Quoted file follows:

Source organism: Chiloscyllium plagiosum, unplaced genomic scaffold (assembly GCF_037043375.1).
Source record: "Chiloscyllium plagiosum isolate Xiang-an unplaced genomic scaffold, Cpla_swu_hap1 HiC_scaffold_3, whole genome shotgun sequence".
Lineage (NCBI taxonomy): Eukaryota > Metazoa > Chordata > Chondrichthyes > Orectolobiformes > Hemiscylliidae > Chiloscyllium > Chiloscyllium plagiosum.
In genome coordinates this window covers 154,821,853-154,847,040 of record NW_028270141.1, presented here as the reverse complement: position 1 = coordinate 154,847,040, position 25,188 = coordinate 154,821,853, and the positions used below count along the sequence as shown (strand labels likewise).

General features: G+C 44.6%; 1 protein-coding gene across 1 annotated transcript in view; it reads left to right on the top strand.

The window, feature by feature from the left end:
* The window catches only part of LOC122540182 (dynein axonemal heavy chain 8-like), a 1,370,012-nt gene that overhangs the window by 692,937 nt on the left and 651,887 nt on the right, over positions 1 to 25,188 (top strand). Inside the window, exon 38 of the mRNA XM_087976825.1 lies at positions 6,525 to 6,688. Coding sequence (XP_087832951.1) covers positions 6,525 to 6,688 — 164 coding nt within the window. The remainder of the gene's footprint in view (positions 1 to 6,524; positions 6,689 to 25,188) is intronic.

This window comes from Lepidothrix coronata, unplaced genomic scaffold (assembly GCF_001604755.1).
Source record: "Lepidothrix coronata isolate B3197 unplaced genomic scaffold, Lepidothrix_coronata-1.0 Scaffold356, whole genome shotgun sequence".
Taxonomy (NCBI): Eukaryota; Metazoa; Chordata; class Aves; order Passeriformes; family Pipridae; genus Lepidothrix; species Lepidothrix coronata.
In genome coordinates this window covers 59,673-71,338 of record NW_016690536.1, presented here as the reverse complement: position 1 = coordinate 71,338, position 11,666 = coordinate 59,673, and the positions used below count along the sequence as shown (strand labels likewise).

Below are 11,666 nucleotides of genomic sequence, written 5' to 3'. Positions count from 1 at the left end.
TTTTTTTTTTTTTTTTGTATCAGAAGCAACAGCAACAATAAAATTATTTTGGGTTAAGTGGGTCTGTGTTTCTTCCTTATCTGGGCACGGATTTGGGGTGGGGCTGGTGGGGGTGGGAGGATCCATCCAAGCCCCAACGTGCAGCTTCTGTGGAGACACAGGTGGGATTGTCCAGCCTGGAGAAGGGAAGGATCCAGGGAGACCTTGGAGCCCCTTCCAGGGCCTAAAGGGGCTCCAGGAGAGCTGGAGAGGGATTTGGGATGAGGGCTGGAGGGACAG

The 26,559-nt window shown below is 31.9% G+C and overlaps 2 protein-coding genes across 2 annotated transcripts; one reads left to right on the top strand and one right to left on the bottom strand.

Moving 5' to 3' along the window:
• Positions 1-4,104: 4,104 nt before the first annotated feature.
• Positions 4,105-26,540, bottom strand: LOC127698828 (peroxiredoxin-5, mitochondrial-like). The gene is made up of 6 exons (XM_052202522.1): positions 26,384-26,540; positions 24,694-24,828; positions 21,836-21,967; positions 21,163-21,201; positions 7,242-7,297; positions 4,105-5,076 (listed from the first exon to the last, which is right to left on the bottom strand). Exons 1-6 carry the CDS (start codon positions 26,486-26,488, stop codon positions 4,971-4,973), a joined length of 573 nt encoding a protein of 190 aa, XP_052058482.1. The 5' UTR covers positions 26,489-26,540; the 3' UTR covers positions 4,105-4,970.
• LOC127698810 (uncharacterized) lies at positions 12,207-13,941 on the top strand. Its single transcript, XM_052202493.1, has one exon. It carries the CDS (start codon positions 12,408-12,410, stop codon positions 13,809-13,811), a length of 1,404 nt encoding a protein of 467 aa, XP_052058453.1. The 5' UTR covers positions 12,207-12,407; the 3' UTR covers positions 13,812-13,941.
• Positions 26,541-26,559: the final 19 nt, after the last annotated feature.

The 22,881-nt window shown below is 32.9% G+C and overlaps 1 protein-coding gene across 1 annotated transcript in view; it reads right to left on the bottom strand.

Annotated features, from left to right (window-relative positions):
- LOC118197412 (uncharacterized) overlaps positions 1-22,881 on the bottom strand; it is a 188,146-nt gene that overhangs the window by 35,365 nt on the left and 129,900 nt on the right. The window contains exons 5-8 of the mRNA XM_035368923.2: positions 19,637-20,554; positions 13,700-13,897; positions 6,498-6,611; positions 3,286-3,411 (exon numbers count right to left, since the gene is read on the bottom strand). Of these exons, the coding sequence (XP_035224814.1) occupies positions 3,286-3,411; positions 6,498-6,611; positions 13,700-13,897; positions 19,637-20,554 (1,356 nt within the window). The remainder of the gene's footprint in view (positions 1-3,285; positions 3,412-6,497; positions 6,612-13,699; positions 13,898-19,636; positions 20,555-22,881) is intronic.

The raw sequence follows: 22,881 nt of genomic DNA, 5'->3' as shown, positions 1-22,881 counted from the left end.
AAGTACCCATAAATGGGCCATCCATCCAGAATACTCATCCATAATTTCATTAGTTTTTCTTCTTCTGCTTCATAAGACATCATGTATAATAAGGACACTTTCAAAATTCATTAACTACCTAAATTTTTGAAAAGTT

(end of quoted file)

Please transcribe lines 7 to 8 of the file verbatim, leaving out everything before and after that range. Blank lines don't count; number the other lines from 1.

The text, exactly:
* The window catches only part of LOC122540182 (dynein axonemal heavy chain 8-like), a 1,370,012-nt gene that overhangs the window by 692,937 nt on the left and 651,887 nt on the right, over positions 1 to 25,188 (top strand). Inside the window, exon 38 of the mRNA XM_087976825.1 lies at positions 6,525 to 6,688. Coding sequence (XP_087832951.1) covers positions 6,525 to 6,688 — 164 coding nt within the window. The remainder of the gene's footprint in view (positions 1 to 6,524; positions 6,689 to 25,188) is intronic.

This window comes from Lepidothrix coronata, unplaced genomic scaffold (assembly GCF_001604755.1).